Atlantic Ocean, Natural hazards

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Summary

The Atlantic Ocean is the world's second largest ocean, behind the Pacific Ocean. With a total area of about ,"The New Encyclopædia Britannica", Volume 2, Encyclopædia Britannica, 1974. p. 294 it covers approximately 20 percent of the Earth's surface and about 29 percent of its water surface area. The first part of its name refers to Atlas of Greek mythology, making the Atlantic the "Sea of Atlas".

Details

Icebergs are common from February to August in the Davis Strait, Denmark Strait, and the northwestern Atlantic and have been spotted as far south as Bermuda and Madeira. Ships are subject to superstructure icing in the extreme north from October to May. Persistent fog can be a maritime hazard from May to September, as can hurricanes north of the equator (May to December).

The United States' southeast coast has a long history of shipwrecks due to its many shoals and reefs. The Virginia and North Carolina coasts were particularly dangerous.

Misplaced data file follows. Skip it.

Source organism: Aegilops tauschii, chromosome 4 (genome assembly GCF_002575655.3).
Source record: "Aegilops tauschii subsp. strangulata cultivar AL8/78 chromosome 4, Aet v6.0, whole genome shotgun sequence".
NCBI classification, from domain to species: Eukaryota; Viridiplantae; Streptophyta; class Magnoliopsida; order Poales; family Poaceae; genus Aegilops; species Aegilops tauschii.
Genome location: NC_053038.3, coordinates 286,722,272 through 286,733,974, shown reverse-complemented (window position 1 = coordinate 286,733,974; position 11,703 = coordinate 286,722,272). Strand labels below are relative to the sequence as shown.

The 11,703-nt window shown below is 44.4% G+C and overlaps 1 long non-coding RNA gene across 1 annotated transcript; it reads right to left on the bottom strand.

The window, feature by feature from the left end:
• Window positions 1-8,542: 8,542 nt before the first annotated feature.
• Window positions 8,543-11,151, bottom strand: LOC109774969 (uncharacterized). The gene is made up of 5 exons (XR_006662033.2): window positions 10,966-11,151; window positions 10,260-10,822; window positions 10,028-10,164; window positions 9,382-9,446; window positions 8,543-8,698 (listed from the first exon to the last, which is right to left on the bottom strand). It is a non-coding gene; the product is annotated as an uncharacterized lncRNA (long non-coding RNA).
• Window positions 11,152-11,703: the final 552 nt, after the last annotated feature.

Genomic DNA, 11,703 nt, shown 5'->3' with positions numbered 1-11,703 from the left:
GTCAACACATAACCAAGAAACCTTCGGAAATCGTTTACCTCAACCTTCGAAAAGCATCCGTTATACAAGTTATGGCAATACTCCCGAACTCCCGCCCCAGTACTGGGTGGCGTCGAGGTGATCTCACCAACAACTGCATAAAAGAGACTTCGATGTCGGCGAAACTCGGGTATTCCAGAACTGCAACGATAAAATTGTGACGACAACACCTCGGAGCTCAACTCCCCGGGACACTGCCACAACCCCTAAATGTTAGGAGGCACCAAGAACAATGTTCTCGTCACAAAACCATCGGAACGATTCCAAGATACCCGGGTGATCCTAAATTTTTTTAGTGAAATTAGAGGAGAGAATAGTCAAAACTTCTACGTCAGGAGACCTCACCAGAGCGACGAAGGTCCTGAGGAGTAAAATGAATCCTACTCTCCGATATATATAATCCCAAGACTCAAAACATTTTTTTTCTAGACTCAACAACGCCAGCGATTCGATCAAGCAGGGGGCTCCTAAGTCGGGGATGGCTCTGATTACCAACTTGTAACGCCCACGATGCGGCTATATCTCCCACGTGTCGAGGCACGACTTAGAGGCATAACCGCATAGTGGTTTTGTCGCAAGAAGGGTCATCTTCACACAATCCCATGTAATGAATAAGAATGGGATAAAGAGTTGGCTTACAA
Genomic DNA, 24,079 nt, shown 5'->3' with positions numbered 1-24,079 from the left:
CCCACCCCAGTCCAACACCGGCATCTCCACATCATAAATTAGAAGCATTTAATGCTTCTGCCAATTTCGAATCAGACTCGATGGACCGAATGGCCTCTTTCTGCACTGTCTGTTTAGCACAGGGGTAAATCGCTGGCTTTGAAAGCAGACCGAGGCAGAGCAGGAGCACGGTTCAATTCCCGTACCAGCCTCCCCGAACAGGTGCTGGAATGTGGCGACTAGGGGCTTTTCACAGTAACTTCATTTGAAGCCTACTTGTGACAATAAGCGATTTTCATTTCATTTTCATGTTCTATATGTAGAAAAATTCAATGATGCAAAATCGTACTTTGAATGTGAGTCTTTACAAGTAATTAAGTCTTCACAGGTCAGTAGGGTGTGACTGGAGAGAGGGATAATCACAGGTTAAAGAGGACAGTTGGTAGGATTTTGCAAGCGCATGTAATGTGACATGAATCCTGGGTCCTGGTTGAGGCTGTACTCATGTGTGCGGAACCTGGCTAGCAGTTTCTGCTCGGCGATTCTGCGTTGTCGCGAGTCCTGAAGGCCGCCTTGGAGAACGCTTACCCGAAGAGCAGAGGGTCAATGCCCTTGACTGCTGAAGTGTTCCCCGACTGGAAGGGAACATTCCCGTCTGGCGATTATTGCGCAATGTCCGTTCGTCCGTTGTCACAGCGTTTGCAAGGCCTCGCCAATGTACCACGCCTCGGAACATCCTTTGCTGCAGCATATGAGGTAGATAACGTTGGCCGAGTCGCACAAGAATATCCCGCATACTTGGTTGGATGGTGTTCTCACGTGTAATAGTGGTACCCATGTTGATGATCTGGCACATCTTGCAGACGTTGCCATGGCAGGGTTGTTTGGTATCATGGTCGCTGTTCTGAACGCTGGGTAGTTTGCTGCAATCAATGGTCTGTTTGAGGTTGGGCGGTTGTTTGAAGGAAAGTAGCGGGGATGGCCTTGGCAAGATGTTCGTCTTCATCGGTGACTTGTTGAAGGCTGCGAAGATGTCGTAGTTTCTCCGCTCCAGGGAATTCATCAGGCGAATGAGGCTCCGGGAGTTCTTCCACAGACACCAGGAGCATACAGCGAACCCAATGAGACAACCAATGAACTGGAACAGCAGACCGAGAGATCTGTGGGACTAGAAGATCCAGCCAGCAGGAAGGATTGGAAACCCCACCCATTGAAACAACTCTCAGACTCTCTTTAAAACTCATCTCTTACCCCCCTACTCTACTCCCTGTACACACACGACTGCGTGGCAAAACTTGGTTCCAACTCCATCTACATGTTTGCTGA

The Bermuda Triangle is popularly believed to be the site of numerous aviation and shipping incidents because of unexplained and supposedly mysterious causes, but Coast Guard records do not support this belief.

Hurricanes are also a natural hazard in the Atlantic, but mainly in the northern part of the ocean, rarely tropical cyclones form in the southern parts. Hurricanes usually form between 1 June and 30 November of every year.

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External Links

  • Wikipediawww.cartage.org.lb"Map of Atlantic Coast of North America from the Chesapeake Bay to Florida"

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